Santa with his eight reindeer as seen by poet Clement Clarke Moor.

Ho ho ho: Good tidings from the North Pole

8.12.2020

It’s Christmas time, and most of us are sucked up by the current that swashes along with it. Year by year, it seems to be swashing earlier and to suck more. Easter rabbits have hardly vanished from shelves, August-heat blazing and: forward come chocolate Santa Clauses and gingerbread loaves, twinkling stardust-sprinkled Christmas balls and light chains. By October, carols obtrusively blaring from loudspeakers near and far have long lost their magic – and meaning. In November, commerce and media insist that it is high time for us to finalise our Christmas shopping, and we are constantly reminded of the Western-World citizen spending an average of 280 Euros on presents alone. Those who won’t comply, will be forever stigmatised stingy misanthropists, who – not even for the holiest of occasions – overcome their revolting parsimony.

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The New Tree House at Luxury Safari Lodge Tongabezi in Zambia.

A global trend: Glamorous Camping = Glamping

1.12.2020

No tent to pitch, no sleeping bag to unroll

In the history of man’s evolution, „up the tree – and quickly!“ seemed a splendid option when it came to escaping from all sorts of bloodthirsty evil inadvertently popping up from nowhere. In order not to be devoured, predominantly benign early humans, hunting and gathering relentlessly, just followed their instinct. Enabled by helpful tools shaped from stone, hammered from bronze or cast from iron in later ages, the long-hatched dream of a safe permanent dwelling high up a tree did come true. Second best to the cosiness of easily defendable caves, the properly fastened tree-house offered lofty shelter, an ideal lookout for invaders and food protection from voracious scavengers – whereby the odd poisonous snake or spider moving in unasked had to be tolerated.

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Historic vehicles on display in Glasgow.

Down by the Riverside: Glasgow’s Museum of Transport and Travel

6.10.2020

Whenever a building has been designed by Iraqi-born star architect Zaha Hadid, it is destined to become an award-winning landmark that attracts maximum attention. The Riverside Museum, Scotland’s Museum of Transport and Travel set on the north bank of the River Clyde in Glasgow, profits from a combined power: the magnetism exerted by a contemporary architectural shell of attested refinement and the veteran exhibits restored to enchant present and future crowds. The Riverside accommodates more than 3,000 objects that profoundly document the city’s transportation-linked past – maritime and otherwise.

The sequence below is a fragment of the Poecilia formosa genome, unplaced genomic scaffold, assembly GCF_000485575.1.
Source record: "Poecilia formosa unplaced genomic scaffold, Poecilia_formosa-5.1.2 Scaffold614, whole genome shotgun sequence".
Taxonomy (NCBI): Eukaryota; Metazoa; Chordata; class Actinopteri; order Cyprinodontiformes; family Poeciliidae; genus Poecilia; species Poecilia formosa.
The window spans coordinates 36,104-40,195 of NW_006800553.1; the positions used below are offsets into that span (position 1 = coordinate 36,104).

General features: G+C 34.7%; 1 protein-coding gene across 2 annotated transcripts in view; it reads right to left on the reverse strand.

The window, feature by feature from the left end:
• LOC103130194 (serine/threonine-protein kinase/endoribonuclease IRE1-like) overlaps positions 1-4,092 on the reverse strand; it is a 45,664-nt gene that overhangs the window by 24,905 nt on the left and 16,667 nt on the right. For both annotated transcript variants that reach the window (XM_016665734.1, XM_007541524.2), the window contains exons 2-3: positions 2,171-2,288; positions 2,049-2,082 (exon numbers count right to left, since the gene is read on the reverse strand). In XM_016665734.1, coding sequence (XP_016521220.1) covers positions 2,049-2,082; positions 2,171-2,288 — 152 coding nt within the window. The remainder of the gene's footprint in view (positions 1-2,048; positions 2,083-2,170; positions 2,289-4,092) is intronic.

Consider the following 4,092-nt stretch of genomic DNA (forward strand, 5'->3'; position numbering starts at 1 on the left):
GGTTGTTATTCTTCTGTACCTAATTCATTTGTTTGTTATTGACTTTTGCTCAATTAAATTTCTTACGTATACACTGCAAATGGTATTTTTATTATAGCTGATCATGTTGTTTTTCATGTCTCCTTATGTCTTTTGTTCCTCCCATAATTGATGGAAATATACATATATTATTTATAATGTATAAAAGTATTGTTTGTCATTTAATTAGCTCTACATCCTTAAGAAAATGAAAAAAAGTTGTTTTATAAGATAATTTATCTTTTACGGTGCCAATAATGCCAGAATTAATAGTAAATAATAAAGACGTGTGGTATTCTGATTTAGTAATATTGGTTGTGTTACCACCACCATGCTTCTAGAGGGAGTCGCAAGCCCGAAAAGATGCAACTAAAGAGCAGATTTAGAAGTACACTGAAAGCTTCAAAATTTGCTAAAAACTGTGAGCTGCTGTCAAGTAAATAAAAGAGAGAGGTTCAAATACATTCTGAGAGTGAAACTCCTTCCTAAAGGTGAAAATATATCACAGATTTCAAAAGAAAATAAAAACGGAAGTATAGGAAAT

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The white Horses of Lipica

Lipica – the cradle of Lipizzaners

18.09.2020

The Latin name equus ferus caballus may not ring any bells in minds other than the ones found in veteran equestrian circles. As Lipizzaners, the graceful snow-white horses are known for their sublime elegance when ballet-dancing according to a sophisticated choreography and largely admired for their seemingly light-footed stunts. Their legendary teachabiity has been displayed at the Spanish Riding School in Vienna for more than 450 years, showering the Lipizzaner breed with international fame. Up to 1920, the statuesque stallions performing in Vienna were bred at the Lipica Stud Farm in Slovenia. Today, the stud embodies a planet in its own right, where breeding is maintained – and treasured – with undiminished sincerity and passion since the estate was founded in the 16th century.

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Paris: The stage of a glamorous Montmartre Show.

Paris. Montmartre – a Sphere of its own Right

3.09.2020

The Making of a Bohemian Microcosm

Montmartre evolved following a massive urban reconstruction and relocation scheme initiated by a great man of the 19th century: Napoleon III. Together with his ambitious town planning prefect Baron Haussmann, he aimed at creating a mundane Paris of dazzling allure and wanted it to become „the most beautiful city of Europe“ – not without granting spacious plots of land in prime locations to Haussmann, his many friends and financial supporters. By rigorously stomping unsightly areas into the ground and by replacing humble housing by posh manorial edifices and narrow crooked alleyways by grandiose and airy boulevards and squares, Paris’s face was substantially lifted and embellished – albeit at the expense of the less privileged population, who became early victims of gentrification. Read article

Reading time: about 6 minutes